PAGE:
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Rural Family Physicians in North Dakota Reach Out to Educate Students About Family Medicine
Their efforts are one of the biggest reasons why the state has been able to produce a steady supply of family physicians, according to Beattie. North Dakota's lone medical school typically graduates 62 students each year, and about 24 percent of those students end up going into family medicine, a percentage that places North Dakota within the top tier of states producing family physicians, according to the summer 2011 issue of the North Dakota AFP's Family Medicine Quarterly bulletin (page 10 of 13-page PDF; About PDFs).
- North Dakota family physicians use real-life experiences to educate medical school students in their state about a career in family medicine.
- Students are able to train with family physicians throughout the state via a variety of programs.
- Family physicians serve as educators and mentors, providing an example for medical students to emulate and encouragement for them to choose family medicine.
Unlike most medical schools, the University of North Dakota School of Medicine and Health Science does not have a health center attached to it, which forces the school to rely on community hospitals and community health care systems to help teach its medical students. As a consequence, the medical school and the North Dakota AFP have worked together to develop programs to train family medicine students using local family physician practices, which provide invaluable experiences for the students, as well as the practicing physicians.
"Having the students really gives you a good perspective because they are here to learn," says family physician Aaron Garman, M.D., medical director of the Coal Country Community Health Centers, which are federally qualified community health centers. "They are enthusiastic about patients, and they keep that enthusiasm going in the practice."
Family Physician Program Concentrates on Junior and Senior High-school Students
"I want to practice rural family medicine in North Dakota with an emphasis on obstetrics," says Natalie Crawford, a senior at the University of North Dakota who participated in the Mission Physician program as a high-school junior four years ago. "Mission Physician made it seem like this could be a reality for me."
Family physician William Mann, M.D., developed the idea for Mission Physician and provided the driving force for the program, which is funded by the Altru Health System, a grant from the Dakota Medical Foundation and individual contributions. Mission Physician takes place at the Altru Family Medicine Residency program and Altru Health System.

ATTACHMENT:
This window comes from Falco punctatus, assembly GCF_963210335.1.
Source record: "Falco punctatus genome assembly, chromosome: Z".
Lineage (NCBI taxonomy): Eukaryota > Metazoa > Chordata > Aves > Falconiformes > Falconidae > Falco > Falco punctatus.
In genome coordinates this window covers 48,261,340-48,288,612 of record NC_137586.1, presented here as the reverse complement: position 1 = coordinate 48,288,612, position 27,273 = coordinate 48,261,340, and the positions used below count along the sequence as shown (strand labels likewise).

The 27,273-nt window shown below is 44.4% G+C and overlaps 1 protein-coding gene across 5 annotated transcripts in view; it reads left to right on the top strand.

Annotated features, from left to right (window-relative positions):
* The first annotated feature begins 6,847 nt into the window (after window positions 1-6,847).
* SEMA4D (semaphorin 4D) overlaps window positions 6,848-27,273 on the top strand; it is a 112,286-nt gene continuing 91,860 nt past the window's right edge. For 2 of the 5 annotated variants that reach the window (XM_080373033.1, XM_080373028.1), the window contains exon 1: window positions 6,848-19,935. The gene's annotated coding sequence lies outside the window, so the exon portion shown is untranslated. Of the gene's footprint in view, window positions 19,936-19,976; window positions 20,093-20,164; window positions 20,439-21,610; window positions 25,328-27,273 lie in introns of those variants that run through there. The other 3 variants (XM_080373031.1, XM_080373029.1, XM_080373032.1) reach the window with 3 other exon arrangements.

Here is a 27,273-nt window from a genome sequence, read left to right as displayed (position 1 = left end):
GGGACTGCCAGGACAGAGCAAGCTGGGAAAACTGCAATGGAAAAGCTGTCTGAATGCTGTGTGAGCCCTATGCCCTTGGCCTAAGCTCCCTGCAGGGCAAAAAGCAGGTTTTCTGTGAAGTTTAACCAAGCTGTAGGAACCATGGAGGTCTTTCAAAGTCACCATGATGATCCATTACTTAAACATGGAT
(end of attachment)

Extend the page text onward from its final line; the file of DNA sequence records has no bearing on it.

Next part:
It highlights a variety of practice venues inside and outside of the residency program, relying on family physicians and family medicine residents to provide much of the program instruction. Six graduates of the 2008 Mission Physician class are applying for entry to medical school this year, according to Mann.
Mission Physician targets junior and senior high-school students from rural areas because they are more likely to pursue a career in family medicine than their counterparts from urban areas, according to program officials. The program itself is made up of five intensive five-day training and instruction seminars that cover a range of practice areas. Program directors assign about 10 students to each seminar.
Participating students have an opportunity to perform basic procedures, such as X-ray interpretations, vision and hearing assessments, lung-function testing, casting, and suturing. Students also have a chance to visit the different departments in the hospital departments, and they can shadow various specialists to get an idea of how they practice medicine.
"Mission Physician has grown into an opportunity for students to see the reality of family medicine," says Heidi Bittner, M.D., medical director for Altru Clinic-Lake Region in Devils Lake, N.D., and an associate clinical professor at the University of North Dakota School of Medicine and Health Science in Grand Forks. "The experience is invaluable to these students, who otherwise may not realize that their goal is truly attainable."